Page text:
For the fans and musicians of Denver’s foundational genre-blurring string band Elephant Revival, it’s the end of an era — and the start of a new one.
In February, the musicians abruptly decided to go on an indefinite hiatus and canceled eighteen concerts, citing “family matters” as the reason. The band still has a few upcoming shows remaining, including a May 20 show at Red Rocks. While fans are understandably bummed by this break, they shouldn’t despair. These musicians aren’t dying; they’re going in different directions (for now, at least).
Founding Elephant Revival member Bridget Law has already started her own transition. She left the group last fall, several months before the group collectively decided to take a break.
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“A big part of leaving was wanting to have a more home-based lifestyle, one that involved my husband,” says Law. “I’ve been on the road my entire adult life making money as a touring musician. I was ready to experience what it felt like to sleep in the same bed every night and to be a part of my community and to nurture my family and relationship. So far, that’s been really, really nice.”
Still, Law is looking forward to the next musical projects that she and her other ex-bandmates will undertake.
“This was a group of people that have worked together for the last decade-plus,” reflects Law. “We’ve really grown up together. The main focus of our twenties was Elephant Revival.”
“Now it’s almost like you’re a family and you’re leaving the nest. There’s a world of opportunity out there for you to experience. For us, that comes in the form of music.”
She expects her ex-bandmates to more deeply explore their personal artistic expressions as well as participating in new collaborations with different musicians. She’s already collaborating with her husband, Tierro Lee, in Tierro with Bridget Law. The project’s sound is distinct from her past experience playing with Elephant Revival.
“Tierro’s compositions use Arabian and Latin scales. His music is really reminiscent of world music, and it suits the violin so beautifully,” says Law. “I’m kind of a conduit for melody as a violinist. So I like to dive into these melodies with their different tonalities that take on almost flavors or ambiences of these different cultures or ways of dancing.”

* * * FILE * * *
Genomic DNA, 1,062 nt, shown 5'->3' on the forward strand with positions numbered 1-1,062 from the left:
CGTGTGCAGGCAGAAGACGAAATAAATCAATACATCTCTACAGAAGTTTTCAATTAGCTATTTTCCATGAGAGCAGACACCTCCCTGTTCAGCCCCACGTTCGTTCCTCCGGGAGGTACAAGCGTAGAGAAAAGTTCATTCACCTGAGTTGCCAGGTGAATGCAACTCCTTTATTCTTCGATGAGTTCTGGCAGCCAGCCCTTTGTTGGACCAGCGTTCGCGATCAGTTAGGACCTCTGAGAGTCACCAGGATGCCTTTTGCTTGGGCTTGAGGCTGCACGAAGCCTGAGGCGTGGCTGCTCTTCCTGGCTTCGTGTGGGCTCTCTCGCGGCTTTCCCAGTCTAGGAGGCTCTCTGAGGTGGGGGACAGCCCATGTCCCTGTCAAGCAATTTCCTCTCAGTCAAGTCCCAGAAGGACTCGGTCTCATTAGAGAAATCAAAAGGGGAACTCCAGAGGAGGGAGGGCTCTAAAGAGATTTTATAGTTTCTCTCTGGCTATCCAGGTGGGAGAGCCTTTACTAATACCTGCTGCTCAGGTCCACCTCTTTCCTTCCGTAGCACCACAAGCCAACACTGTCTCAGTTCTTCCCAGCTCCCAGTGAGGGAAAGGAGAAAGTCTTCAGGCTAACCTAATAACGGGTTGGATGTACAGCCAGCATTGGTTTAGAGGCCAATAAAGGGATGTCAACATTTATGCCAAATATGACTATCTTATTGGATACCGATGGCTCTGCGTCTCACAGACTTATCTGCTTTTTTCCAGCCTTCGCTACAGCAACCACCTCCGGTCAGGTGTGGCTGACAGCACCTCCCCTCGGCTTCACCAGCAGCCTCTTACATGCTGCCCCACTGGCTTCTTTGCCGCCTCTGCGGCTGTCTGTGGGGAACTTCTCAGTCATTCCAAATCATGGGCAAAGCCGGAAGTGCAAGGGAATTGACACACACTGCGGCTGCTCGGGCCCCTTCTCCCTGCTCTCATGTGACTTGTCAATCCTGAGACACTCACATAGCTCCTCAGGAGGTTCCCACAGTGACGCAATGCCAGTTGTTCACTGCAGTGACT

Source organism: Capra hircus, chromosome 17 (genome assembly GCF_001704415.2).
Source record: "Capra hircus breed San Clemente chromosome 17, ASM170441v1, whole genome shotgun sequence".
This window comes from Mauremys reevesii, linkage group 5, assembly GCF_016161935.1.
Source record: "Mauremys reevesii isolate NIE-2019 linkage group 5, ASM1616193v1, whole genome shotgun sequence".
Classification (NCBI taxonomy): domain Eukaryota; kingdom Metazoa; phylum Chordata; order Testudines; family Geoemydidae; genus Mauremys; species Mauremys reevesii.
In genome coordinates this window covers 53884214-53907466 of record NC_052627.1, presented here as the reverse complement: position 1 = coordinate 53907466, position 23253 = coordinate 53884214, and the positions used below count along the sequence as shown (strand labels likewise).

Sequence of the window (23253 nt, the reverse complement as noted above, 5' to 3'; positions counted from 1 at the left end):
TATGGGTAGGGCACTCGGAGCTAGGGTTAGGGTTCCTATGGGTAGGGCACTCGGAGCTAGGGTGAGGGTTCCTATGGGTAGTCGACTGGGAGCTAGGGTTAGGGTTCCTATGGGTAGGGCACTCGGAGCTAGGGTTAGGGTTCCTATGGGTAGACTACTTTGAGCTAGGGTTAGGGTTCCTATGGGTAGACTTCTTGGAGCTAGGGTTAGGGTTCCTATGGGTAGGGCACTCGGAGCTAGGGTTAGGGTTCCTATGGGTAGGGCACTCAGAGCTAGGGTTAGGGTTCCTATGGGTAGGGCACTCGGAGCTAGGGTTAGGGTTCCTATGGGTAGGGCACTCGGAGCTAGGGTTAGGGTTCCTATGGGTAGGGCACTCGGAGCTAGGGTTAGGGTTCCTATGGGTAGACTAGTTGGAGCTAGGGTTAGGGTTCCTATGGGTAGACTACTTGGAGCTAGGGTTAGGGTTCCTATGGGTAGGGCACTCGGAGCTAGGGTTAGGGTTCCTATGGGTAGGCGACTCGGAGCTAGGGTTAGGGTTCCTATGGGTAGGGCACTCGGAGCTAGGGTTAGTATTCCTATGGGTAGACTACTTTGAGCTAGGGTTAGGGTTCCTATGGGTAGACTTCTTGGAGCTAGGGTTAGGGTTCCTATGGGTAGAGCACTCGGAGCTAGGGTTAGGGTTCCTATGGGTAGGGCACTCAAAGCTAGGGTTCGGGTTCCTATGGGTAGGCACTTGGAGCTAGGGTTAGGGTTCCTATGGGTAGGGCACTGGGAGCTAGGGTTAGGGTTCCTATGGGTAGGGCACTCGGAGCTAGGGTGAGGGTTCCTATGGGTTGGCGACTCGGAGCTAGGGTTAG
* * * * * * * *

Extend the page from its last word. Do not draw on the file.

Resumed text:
Tierro with Bridget Law will play at Swallow Hill on Saturday, April 14. Joining them will be We Dream Dawn, the project of another ex-Elephant Revival member, Sage Cook, and his wife, Aera Fox. Cook left Elephant Revival in 2015 to start a farm. We Dream Dawn’s sound strays from Elephant Revival’s acoustic-heavy sound, instead featuring psychedelic, electronic instrumentation.
“Sage is a super-special person in my life,” says Law. “We were really solid partners in the early days of Elephant Revival. We were a unit aspect of the team.”
Law and Cook were both instrumentalists who developed the melodic interactions that played a big part of early Elephant Revival’s music. In fact, during those early years, Cook wrote many of the songs that he now performs with We Dream Dawn. Law will also join Cook and Fox for their set.
“When I join [Cook] with We Dream Dawn, I’m helping to deliver these songs that I was there for the births of,” says Law. “My spirit feels very much a part of that music.”
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The most recent addition to Elephant Revival, Darren Garvey, will also join We Dream Dawn for the show as a percussionist.
Now that Law isn’t touring extensively with Elephant Revival, she’s more excited for the shows that she does have booked. For her, performing music has become “a lot more playful. The activity of it is a joy and a delight."
"If you’re an Elephant Revival fan," she adds, "I hope you take a chance on these two bands that are sort of like branches from the Elephant Revival tree.”
Tierro with Bridget Law and We Dream Dawn, 8 p.m. Saturday, April 14, $21, Daniels Hall, 71 East Yale Avenue.